Film Review - Borg vs. McEnroe


I’m not sure the world is ready for a serious study of tennis players reaching peak psychological strain, but the makers of “Borg vs. McEnroe” have set out to understand what goes on inside two of the finest players the game has produced. A Swedish production directed by Janus Metz, the picture endeavors dramatize a critical 1980 Wimbledon match between Bjorn Borg and John McEnroe, but it doesn’t devote itself entirely to the ins and out of the epic showdown between rivals that attracted world attention. Tennis remains a priority for the production, but the screenplay (credited to Ronnie Sandahl) looks to peel back the layers on these famous men, working to understand their respective childhoods and personal drive to become the best tennis players around. A competitive battle ensues, but “Borg vs. McEnroe” does a sharp job holding attention away from the court, finding ways to keep personalities as engaging as the titular showdown.  Read the rest at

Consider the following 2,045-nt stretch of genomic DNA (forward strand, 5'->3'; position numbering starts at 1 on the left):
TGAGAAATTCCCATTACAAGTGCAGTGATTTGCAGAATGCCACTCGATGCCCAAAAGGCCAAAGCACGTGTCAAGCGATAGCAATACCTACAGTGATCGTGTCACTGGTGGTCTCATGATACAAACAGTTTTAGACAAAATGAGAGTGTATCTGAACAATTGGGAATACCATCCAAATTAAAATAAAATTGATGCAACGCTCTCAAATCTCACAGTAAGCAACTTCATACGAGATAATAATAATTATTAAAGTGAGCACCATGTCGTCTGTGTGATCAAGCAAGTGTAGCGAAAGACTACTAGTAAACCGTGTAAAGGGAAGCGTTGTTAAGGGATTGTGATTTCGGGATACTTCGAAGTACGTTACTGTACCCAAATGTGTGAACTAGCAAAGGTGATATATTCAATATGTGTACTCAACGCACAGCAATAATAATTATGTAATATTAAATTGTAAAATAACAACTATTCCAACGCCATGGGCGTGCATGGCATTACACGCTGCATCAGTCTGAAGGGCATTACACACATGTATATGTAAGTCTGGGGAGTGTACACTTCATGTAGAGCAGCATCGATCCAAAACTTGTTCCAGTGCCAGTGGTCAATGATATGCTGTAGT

Film Review - Wildling


Co-writer/director Fritz Bohm crafts a Grimm Brothers-like tale in “Wildling,” which doesn’t set out to redefine the monster movie, enjoying a chance to play in the subgenre sandbox while dreaming up a few fresh ideas of its own. It’s a dark picture, often quite literally, and one with a plan to sneak up on audiences with scenes of unexplained behavior and baffling personalities, with hopes that when clarification sets in, the feature will have a tight grip on viewers. “Wildling” gets mostly there thanks to a chilling tone and capable performances, and while Bohm doesn’t always have the most original vision for the central metamorphosis, there’s a momentum to the endeavor that’s compelling, and its general direction toward macabre discoveries is periodically hair-raising.  Read the rest at